The case for coal mining

The Dewsbury-born head of the National Union of Mineworkers (NUM) insists the union is “alive and kicking”.

General secretary Chris Kitchen said the NUM was representing miners and their families and communities, despite seeing membership collapse following the closure of most of the country’s pits.

This month marks 30 years since the start of one of the most bitter and violent disputes in British industrial history.

The 1984-85 miners’ strike was the most divisive confrontation of Margaret Thatcher’s 11 years in power, one that pitched striking miners against the police, family members and communities against each other and changed the industrial landscape forever.

Mr Kitchen, whose father worked at Thornhill Colliery, presented commemorative plates to sixteen ex-miners and their partners at a meeting of the Kirklees branch of the public service union Unison last week.

Mr Kitchen said claims the union and its officials were making at the time of the strike had proved to be correct.

He backed calls for an inquiry into the strike, describing what happened as “nothing short of industrial vandalism”.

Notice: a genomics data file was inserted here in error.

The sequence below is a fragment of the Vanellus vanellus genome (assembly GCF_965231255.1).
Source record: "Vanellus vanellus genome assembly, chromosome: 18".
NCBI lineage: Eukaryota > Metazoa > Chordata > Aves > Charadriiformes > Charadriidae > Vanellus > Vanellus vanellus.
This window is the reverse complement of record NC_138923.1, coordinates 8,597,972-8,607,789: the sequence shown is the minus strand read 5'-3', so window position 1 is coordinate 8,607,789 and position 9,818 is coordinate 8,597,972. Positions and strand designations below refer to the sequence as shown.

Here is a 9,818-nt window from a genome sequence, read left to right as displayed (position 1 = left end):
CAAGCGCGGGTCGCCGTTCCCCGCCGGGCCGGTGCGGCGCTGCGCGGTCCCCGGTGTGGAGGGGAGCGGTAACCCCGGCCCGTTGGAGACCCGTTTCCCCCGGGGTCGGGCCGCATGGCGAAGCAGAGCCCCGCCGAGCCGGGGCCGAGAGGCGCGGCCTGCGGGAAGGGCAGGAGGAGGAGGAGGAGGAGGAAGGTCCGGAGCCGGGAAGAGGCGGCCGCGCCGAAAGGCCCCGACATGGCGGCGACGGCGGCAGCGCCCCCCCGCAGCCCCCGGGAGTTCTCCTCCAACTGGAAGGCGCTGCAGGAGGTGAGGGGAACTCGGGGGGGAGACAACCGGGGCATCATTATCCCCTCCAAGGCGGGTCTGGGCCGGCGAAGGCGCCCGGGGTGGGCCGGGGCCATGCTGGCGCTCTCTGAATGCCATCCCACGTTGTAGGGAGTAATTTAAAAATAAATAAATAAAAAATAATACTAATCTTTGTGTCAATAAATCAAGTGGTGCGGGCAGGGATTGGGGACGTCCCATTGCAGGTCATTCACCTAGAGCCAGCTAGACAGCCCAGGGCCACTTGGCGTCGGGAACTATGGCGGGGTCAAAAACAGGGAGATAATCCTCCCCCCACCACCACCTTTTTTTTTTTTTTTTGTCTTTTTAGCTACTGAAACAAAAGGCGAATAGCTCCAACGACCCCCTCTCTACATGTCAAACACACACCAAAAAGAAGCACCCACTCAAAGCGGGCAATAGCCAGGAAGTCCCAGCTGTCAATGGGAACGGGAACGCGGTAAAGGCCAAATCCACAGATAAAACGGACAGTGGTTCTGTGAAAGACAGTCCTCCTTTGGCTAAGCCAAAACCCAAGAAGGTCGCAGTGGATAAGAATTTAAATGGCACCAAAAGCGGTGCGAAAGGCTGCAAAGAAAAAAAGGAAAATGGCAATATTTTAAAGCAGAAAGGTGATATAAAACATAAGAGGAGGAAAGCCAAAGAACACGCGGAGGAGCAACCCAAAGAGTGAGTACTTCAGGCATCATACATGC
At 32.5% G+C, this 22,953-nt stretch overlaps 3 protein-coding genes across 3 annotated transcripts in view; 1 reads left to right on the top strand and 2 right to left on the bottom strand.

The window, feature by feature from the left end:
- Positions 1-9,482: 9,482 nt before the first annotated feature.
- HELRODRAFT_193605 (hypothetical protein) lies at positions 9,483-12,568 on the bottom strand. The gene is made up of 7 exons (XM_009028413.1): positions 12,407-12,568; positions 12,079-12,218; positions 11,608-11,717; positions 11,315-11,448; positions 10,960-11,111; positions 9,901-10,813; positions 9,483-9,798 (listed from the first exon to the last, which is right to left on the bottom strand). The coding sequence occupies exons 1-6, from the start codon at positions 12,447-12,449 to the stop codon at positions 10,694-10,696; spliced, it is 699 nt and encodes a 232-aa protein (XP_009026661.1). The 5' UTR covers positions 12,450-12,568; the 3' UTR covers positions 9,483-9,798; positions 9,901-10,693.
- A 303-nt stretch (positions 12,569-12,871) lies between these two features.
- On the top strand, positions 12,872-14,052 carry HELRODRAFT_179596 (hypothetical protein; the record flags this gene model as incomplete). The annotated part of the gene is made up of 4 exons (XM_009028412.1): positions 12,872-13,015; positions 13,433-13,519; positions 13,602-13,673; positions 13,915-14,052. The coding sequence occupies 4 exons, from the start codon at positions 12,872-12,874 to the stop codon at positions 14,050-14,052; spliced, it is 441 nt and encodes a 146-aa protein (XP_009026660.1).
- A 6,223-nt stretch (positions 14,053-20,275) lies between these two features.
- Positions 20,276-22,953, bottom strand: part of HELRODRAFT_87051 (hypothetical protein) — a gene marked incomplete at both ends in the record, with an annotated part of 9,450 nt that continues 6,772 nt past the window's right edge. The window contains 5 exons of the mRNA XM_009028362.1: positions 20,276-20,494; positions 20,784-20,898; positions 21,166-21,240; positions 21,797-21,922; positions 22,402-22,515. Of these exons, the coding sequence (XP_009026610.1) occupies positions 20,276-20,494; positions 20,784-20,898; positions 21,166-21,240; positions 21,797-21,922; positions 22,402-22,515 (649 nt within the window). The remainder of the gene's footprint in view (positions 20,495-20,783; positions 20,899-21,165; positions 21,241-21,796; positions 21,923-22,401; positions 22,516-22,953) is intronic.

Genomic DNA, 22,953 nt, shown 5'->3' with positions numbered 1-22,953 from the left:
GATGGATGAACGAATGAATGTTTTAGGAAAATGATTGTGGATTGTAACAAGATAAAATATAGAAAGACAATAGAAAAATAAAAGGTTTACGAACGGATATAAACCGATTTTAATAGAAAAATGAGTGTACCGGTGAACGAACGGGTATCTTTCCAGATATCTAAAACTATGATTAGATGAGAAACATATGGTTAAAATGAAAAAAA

He said: “There was nothing wrong with the nationalised industry ethos of coal being mined in the UK and being burned in state-owned power stations for use in homes, hospitals, schools and industry.

“Coal is the cheapest form of producing energy, but it has been penalised. The government has been throwing money at wind farms and solar energy which it knows is unreliable.

“We can’t turn back the tide, but why can’t we invest more in carbon capture and storage and have a part-nationalised coal industry working for the good of the country?”

Mr Kitchen firmly believes the coal industry could be “rekindled” and developed into a clean form of energy, cheaper than gas, nuclear or renewables.

Looking back 30 years ago, the NUM leader said it is increasingly clear that Margaret Thatcher was determined to take on the union and “destroy” mining communities.

The NUM is still embroiled in legal action against its former leader Arthur Scargill over legal bills run up by the International Energy and Miners Organisation.